The New York and New England Railroad faced many of the same problems as its predecessors, principally continued operation on lines that were otherwise not profitable. Much of the railroad was supported by money earned from the Norwich and Worcester Railroad line, which had been leased by the Boston, Hartford, and Erie Railroad. The railroad's main competitor was the New York, New Haven and Hartford Railroad, as together the two railroad controlled virtually all rail traffic in New England south of the Boston and Albany Railroad. The final nail in the coffin of the New York and New England Railroad came in 1893, when the Old Colony Railroad was leased to the New York, New Haven and Hartford Railroad.[1] On December 27, 1893, the New York and New England Railroad declared bankruptcy, and was reorganized into the New England Railroad on August 26, 1895.[1]: 397  Three years later, on July 1, 1898, the New York, New Haven and Hartford Railroad signed a 99-year lease of the New England Railroad, and ten years after that, on April 1, 1908, the New England Railroad was conveyed to the New York, New Haven and Hartford Railroad.[1]: 400 

New York, New Haven and Hartford Railroad

By the 1960s, the New York, New Haven and Hartford Railroad, like many railroads, was struggling to stay solvent in the face of increased competition from alternate modes of transportation, and so in 1961 it petitioned to be included in the newly formed Penn Central Transportation Company. On December 31, 1968 all of its properties were purchased by Penn Central.[5] Penn Central, however, soon went bankrupt, and on April 1, 1976 it was taken over by Conrail. On August 22, 1998, the Surface Transportation Board approved the buyout of Conrail by CSX and Norfolk Southern.[6]

Current day

Much of the former Woonsocket Union Railroad line is abandoned, as is the case for many of the former New York and New England Railroad lines. A small section of track from a junction with the Providence and Worcester Railroad in Woonsocket to North Smithfield remained in place as-of 2014.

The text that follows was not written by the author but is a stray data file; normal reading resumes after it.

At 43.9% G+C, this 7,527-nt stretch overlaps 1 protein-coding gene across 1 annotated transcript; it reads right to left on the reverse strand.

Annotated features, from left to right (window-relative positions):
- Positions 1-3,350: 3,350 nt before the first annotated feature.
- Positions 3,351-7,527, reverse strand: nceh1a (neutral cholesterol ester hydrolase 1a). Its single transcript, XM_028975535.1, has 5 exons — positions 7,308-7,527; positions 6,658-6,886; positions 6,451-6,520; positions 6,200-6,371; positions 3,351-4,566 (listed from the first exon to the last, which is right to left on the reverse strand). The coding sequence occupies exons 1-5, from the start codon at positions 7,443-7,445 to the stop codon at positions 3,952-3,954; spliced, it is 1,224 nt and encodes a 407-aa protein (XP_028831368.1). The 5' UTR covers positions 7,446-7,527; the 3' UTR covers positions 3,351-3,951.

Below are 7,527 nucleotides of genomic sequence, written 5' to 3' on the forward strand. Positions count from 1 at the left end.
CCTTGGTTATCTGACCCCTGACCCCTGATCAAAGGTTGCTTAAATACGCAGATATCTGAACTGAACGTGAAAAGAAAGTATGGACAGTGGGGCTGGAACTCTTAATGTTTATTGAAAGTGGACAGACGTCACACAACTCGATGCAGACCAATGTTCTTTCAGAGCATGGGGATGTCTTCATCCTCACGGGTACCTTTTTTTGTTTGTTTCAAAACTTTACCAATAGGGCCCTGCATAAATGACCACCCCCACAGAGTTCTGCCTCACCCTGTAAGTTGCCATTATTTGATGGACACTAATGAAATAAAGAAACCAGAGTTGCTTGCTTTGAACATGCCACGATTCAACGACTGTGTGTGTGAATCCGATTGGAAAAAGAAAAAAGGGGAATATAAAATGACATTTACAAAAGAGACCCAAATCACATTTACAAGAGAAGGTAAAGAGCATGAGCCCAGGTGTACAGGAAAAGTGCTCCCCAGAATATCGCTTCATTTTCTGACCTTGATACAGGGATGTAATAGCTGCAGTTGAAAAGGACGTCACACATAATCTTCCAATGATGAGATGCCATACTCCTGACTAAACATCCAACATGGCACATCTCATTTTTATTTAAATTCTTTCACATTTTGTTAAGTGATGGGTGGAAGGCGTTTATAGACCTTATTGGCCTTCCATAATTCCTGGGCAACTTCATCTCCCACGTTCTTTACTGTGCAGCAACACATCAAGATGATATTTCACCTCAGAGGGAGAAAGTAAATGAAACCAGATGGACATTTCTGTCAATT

References

  1. ^ a b c d e f g h Massachusetts. Joint Commission on the New York, New Haven & Hartford Railroad Company, ed. (1911). Report of the Board of Railroad Commissioners, the Tax Commissioner and the Bank Commissioner, sitting as a commission, relative to the assets and liabilities of the New York, New Haven & Hartford Railroad Company, Feb. 15, 1911. Boston, Mass.: Wright & Potter Printing Co. pp. 326, 420–427. LCCN 12033447. OCLC 20532802. Retrieved 2013-01-28.
  2. ^ Waskiewicz, Fred (1847). Millis Railroad History.
  3. ^ "LAST RAIL LAID.: Work on Boston's Newest Railroad is Progressing Rapidly--The Air Line From West Roxbury to Needham Has Been Cut Through Solid Rock Part of the Way". Boston Daily Globe. 4 February 1906. ProQuest 500561995.
  4. ^ a b Humphrey, Thomas J. & Clark, Norton D. (1985). Boston's Commuter Rail: The First 150 Years. Boston Street Railway Association. p. 45. ISBN 9780685412947.
  5. ^ Drury, George H. (1994). The Historical Guide to North American Railroads: Histories, Figures, and Features of more than 160 Railroads Abandoned or Merged since 1930. Waukesha, Wisconsin: Kalmbach Publishing. pp. 222–229, 248. ISBN 0-89024-072-8
  6. ^ "A Brief History of Conrail". Consolidated Rail Corporation. 2003.
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Woonsocket Union Railroad